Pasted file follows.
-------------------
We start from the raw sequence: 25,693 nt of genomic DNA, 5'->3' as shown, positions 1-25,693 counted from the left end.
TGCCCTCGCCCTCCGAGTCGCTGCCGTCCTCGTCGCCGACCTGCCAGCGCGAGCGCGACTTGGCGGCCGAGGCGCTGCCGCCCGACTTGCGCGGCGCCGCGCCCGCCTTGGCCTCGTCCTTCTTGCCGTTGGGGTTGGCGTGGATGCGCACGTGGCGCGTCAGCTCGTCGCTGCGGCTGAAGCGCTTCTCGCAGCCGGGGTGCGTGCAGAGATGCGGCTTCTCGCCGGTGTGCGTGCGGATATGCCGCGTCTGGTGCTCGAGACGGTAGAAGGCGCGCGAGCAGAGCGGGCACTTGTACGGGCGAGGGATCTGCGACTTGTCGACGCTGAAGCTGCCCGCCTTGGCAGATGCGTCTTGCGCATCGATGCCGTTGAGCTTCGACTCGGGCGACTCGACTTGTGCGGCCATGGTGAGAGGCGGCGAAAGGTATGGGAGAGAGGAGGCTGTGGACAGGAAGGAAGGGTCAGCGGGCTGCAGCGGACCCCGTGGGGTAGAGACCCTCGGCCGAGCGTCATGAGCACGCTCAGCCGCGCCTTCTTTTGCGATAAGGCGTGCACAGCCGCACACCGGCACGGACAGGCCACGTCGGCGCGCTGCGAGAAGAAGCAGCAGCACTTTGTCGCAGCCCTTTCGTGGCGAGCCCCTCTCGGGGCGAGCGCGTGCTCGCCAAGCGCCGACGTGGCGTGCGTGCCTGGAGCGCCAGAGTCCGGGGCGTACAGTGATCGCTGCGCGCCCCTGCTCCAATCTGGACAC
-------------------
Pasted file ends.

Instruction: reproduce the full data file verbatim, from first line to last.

We start from the raw sequence: 25,693 nt of genomic DNA, 5'->3' as shown, positions 1-25,693 counted from the left end.
TGCCCTCGCCCTCCGAGTCGCTGCCGTCCTCGTCGCCGACCTGCCAGCGCGAGCGCGACTTGGCGGCCGAGGCGCTGCCGCCCGACTTGCGCGGCGCCGCGCCCGCCTTGGCCTCGTCCTTCTTGCCGTTGGGGTTGGCGTGGATGCGCACGTGGCGCGTCAGCTCGTCGCTGCGGCTGAAGCGCTTCTCGCAGCCGGGGTGCGTGCAGAGATGCGGCTTCTCGCCGGTGTGCGTGCGGATATGCCGCGTCTGGTGCTCGAGACGGTAGAAGGCGCGCGAGCAGAGCGGGCACTTGTACGGGCGAGGGATCTGCGACTTGTCGACGCTGAAGCTGCCCGCCTTGGCAGATGCGTCTTGCGCATCGATGCCGTTGAGCTTCGACTCGGGCGACTCGACTTGTGCGGCCATGGTGAGAGGCGGCGAAAGGTATGGGAGAGAGGAGGCTGTGGACAGGAAGGAAGGGTCAGCGGGCTGCAGCGGACCCCGTGGGGTAGAGACCCTCGGCCGAGCGTCATGAGCACGCTCAGCCGCGCCTTCTTTTGCGATAAGGCGTGCACAGCCGCACACCGGCACGGACAGGCCACGTCGGCGCGCTGCGAGAAGAAGCAGCAGCACTTTGTCGCAGCCCTTTCGTGGCGAGCCCCTCTCGGGGCGAGCGCGTGCTCGCCAAGCGCCGACGTGGCGTGCGTGCCTGGAGCGCCAGAGTCCGGGGCGTACAGTGATCGCTGCGCGCCCCTGCTCCAATCTGGACAC